World War I ended 100 years ago Sunday, and the Mt. Soledad Memorial Association held special dedications for the cease fire anniversary.
The main event began at 2 p.m. Monday at the Mt. Soledad National Veterans Memorial.
A handful of speakers from different service backgrounds spoke.
One of the speakers, Marc Bailey, an El Cajon Police Reserve Sergeant, told a story of a text message exchange between his friend and her father, a major in the army.
The father texted he was in South Korea “just doing army stuff.”
“There’s folks all over the world doing ‘stuff’ for us today,” Bailey said. “We want to make sure that we honor them, and we remember them while we’re up here on this Veterans Day.”
Bailey also spoke to the history of San Diego’s military presence.
“Bring somebody up on Mt. Soledad for the first time,” he said. “Wander the walls, look at some of the stories up here, and soak all that in, because there’s such a rich, wonderful history here in San Diego.”
President of the Mt. Soledad Veterans Memorial Association CDR Louis J. Scanlon, USN Ret. spoke about a special honor the organization was giving to a WWI war hero.
Sergeant Major Daniel Daly fought and led in WWI, and Monday, a plaque in his name was added alongside thousands of other veterans at Mt. Soledad.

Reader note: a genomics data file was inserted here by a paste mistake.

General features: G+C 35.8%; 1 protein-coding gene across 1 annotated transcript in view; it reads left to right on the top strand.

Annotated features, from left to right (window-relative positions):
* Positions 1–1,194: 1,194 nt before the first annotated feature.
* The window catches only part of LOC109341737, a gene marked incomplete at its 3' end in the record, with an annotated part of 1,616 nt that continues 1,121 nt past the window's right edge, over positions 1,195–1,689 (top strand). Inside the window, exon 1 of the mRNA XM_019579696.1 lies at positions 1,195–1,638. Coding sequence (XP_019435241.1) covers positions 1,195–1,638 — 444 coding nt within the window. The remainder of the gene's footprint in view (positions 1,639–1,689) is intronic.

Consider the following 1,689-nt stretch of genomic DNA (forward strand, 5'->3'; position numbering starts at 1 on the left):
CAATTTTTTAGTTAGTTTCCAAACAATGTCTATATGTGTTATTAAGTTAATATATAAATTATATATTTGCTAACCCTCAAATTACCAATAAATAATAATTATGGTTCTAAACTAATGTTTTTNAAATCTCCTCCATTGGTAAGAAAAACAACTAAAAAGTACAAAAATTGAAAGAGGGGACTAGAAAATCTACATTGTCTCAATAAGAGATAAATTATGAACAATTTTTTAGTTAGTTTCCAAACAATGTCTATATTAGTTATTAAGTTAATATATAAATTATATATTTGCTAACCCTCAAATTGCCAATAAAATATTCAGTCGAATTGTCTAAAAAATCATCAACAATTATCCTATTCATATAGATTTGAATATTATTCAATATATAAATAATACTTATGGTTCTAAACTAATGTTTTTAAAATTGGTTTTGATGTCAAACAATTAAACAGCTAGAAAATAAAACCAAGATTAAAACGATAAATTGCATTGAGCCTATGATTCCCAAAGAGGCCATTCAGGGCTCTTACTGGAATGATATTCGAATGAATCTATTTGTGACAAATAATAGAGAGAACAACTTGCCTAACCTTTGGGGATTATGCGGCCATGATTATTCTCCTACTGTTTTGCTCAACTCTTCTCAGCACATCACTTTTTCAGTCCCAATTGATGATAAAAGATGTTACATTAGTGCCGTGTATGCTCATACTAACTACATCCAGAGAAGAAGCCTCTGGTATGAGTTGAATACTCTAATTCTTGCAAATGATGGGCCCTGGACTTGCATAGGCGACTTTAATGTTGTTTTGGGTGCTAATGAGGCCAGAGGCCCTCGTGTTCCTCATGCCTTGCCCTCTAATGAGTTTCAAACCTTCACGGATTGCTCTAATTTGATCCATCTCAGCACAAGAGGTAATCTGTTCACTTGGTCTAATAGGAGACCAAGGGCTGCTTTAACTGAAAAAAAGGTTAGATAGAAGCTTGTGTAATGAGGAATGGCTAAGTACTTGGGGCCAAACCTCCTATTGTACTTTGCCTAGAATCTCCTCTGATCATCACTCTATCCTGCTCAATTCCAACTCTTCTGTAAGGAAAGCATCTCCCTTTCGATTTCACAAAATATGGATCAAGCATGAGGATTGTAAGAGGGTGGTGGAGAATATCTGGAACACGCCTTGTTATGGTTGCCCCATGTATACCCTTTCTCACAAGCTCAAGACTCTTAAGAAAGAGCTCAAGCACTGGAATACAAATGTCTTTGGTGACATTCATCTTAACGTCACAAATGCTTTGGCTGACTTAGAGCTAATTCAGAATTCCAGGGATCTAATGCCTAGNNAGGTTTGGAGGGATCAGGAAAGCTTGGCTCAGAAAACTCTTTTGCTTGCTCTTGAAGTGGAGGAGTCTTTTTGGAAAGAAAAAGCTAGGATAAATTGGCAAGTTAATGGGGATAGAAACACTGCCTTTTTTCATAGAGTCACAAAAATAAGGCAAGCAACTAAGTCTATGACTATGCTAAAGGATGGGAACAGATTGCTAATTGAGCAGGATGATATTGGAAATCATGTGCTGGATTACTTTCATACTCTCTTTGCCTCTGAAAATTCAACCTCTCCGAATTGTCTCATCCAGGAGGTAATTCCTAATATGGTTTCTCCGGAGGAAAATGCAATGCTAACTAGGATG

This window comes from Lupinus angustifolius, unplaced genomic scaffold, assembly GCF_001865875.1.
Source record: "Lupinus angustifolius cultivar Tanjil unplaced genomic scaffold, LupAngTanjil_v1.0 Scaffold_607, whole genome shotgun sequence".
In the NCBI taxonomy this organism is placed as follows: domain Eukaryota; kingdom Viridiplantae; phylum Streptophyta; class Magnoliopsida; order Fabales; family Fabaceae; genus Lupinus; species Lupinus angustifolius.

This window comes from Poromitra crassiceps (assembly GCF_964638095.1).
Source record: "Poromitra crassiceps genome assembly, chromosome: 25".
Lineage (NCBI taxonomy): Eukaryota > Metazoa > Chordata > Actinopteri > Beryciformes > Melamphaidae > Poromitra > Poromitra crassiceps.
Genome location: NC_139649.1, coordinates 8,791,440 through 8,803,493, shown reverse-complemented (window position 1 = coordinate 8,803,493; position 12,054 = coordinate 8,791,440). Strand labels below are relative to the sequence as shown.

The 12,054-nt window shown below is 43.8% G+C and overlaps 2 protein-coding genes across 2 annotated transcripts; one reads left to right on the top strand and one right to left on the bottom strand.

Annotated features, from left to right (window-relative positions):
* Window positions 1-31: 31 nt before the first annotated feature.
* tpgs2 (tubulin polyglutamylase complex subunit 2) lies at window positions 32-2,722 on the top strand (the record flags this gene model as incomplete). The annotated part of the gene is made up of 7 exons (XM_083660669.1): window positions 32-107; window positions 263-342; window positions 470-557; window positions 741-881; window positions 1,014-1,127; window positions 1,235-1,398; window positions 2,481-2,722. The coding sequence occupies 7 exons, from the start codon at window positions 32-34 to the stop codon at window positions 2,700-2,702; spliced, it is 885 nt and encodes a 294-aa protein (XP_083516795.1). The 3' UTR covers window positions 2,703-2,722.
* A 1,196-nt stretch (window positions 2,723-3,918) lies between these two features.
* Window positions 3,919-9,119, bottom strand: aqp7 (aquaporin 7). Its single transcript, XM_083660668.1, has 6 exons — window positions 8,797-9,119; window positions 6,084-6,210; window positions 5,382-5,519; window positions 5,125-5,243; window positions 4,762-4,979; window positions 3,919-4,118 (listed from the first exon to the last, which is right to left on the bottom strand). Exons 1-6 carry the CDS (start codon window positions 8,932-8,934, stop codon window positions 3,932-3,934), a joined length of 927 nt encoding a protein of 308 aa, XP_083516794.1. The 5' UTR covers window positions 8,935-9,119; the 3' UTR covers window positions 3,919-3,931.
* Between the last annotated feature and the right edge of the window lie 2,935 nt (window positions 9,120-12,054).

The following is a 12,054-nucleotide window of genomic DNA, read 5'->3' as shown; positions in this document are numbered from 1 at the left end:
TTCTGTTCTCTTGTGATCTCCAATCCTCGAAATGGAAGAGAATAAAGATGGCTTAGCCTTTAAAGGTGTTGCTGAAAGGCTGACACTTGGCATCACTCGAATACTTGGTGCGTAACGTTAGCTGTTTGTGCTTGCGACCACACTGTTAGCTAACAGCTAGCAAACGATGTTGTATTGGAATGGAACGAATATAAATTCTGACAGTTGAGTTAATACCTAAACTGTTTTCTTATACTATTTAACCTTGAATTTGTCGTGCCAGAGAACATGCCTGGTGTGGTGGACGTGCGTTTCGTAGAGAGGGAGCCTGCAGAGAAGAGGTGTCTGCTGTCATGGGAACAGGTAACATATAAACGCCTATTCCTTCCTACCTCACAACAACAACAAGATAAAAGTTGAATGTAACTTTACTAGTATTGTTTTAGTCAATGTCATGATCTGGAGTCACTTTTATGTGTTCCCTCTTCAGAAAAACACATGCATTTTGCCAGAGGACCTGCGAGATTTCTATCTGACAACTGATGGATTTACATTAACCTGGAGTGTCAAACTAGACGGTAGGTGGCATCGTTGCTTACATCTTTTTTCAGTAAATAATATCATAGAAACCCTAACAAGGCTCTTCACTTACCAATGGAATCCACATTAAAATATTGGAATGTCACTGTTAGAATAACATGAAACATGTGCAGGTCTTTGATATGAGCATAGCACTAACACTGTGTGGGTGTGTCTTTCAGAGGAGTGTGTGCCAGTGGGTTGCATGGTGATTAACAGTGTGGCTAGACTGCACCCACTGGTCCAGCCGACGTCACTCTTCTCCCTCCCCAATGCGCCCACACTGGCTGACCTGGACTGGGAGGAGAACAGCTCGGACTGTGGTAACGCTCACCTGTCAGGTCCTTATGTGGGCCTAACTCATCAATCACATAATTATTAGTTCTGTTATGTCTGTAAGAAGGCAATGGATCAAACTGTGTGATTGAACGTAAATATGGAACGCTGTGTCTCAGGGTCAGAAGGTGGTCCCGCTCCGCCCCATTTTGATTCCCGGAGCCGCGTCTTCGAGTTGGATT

“Today, we will dedicate a plaque to Sergeant Major Daniel Daly,” Scanlon said. “Dan Daly’s plaque will join over 5,000 plaques here at the memorial of both living and deceased veterans from the revolutionary war through today’s current wars and conflicts.”
Daly was one of only 19 people to receive two Medals of Honor, and one of only seven marines, said Colonel Charles Dockery. He is the Commanding Officer of Marine Corps Air Station Miramar.
“He was a seasoned veteran leading young enlistees in combat,” Dockery said. He then quoted Daly’s famous expression, “Do you want to live forever?”
This “grizzly” attitude, Dockery said, was a key component in leading the young enlistees to victory.
Mayor of San Diego Kevin Faulconer spoke later about the evolution of Veterans Day.
“While the original observance of Veterans Day was established as a day of recognition of the brave veterans of that great war [WWI], we now have many other battles,” Faulconer said. “We remember their patriotism when they faced insurmountable challenges.”
Armistice Day was renamed Veterans Day in 1954 as a reminder to honor all U.S. veterans, the mayor said.
“This Veterans Day promises to be a special day observing one of the most important days of the twentieth century,” said Phil Kendro, chairman of the Mt. Soledad Veterans Day Committee.
The Marine Band San Diego played at the event.
Four vintage planes from the San Diego Performance Formation Team flew overhead of the hilltop memorial near the end of the event.
“It’s an atmosphere of celebration. It’s an atmosphere of honor,” said Dockery.
The hour-long event is part of an annual tradition at the Mt. Soledad National Veterans Memorial.